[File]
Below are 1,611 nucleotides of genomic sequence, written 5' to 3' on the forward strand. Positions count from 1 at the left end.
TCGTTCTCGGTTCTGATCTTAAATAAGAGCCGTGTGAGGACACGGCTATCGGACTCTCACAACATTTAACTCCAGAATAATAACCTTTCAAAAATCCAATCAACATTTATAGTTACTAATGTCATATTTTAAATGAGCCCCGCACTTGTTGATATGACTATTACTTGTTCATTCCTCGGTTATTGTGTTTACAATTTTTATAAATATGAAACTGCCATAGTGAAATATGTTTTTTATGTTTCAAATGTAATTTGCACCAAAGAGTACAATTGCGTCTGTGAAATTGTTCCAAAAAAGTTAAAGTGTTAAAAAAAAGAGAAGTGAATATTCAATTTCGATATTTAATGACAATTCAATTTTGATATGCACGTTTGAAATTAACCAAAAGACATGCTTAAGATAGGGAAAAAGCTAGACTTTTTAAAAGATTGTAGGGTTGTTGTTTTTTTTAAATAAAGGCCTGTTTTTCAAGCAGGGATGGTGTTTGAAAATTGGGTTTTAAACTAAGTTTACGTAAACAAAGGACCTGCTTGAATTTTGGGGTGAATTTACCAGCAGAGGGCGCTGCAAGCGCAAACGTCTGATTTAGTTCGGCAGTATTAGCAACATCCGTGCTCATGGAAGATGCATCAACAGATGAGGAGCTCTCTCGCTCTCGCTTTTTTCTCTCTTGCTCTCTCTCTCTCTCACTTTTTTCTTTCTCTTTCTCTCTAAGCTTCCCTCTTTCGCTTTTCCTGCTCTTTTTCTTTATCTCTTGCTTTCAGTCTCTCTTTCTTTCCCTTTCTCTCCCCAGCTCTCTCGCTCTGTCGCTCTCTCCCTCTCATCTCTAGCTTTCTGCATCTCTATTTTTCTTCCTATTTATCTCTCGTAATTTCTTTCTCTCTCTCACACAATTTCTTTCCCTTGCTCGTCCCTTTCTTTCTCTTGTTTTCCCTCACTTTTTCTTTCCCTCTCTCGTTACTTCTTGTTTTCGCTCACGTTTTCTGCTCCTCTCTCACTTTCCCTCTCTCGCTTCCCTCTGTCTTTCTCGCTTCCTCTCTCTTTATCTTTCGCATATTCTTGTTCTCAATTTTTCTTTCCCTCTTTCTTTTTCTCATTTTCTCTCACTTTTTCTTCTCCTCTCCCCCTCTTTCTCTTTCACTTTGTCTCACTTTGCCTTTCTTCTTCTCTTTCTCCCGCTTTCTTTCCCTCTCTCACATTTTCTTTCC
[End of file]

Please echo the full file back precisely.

Below are 1,611 nucleotides of genomic sequence, written 5' to 3' on the forward strand. Positions count from 1 at the left end.
TCGTTCTCGGTTCTGATCTTAAATAAGAGCCGTGTGAGGACACGGCTATCGGACTCTCACAACATTTAACTCCAGAATAATAACCTTTCAAAAATCCAATCAACATTTATAGTTACTAATGTCATATTTTAAATGAGCCCCGCACTTGTTGATATGACTATTACTTGTTCATTCCTCGGTTATTGTGTTTACAATTTTTATAAATATGAAACTGCCATAGTGAAATATGTTTTTTATGTTTCAAATGTAATTTGCACCAAAGAGTACAATTGCGTCTGTGAAATTGTTCCAAAAAAGTTAAAGTGTTAAAAAAAAGAGAAGTGAATATTCAATTTCGATATTTAATGACAATTCAATTTTGATATGCACGTTTGAAATTAACCAAAAGACATGCTTAAGATAGGGAAAAAGCTAGACTTTTTAAAAGATTGTAGGGTTGTTGTTTTTTTTAAATAAAGGCCTGTTTTTCAAGCAGGGATGGTGTTTGAAAATTGGGTTTTAAACTAAGTTTACGTAAACAAAGGACCTGCTTGAATTTTGGGGTGAATTTACCAGCAGAGGGCGCTGCAAGCGCAAACGTCTGATTTAGTTCGGCAGTATTAGCAACATCCGTGCTCATGGAAGATGCATCAACAGATGAGGAGCTCTCTCGCTCTCGCTTTTTTCTCTCTTGCTCTCTCTCTCTCTCACTTTTTTCTTTCTCTTTCTCTCTAAGCTTCCCTCTTTCGCTTTTCCTGCTCTTTTTCTTTATCTCTTGCTTTCAGTCTCTCTTTCTTTCCCTTTCTCTCCCCAGCTCTCTCGCTCTGTCGCTCTCTCCCTCTCATCTCTAGCTTTCTGCATCTCTATTTTTCTTCCTATTTATCTCTCGTAATTTCTTTCTCTCTCTCACACAATTTCTTTCCCTTGCTCGTCCCTTTCTTTCTCTTGTTTTCCCTCACTTTTTCTTTCCCTCTCTCGTTACTTCTTGTTTTCGCTCACGTTTTCTGCTCCTCTCTCACTTTCCCTCTCTCGCTTCCCTCTGTCTTTCTCGCTTCCTCTCTCTTTATCTTTCGCATATTCTTGTTCTCAATTTTTCTTTCCCTCTTTCTTTTTCTCATTTTCTCTCACTTTTTCTTCTCCTCTCCCCCTCTTTCTCTTTCACTTTGTCTCACTTTGCCTTTCTTCTTCTCTTTCTCCCGCTTTCTTTCCCTCTCTCACATTTTCTTTCC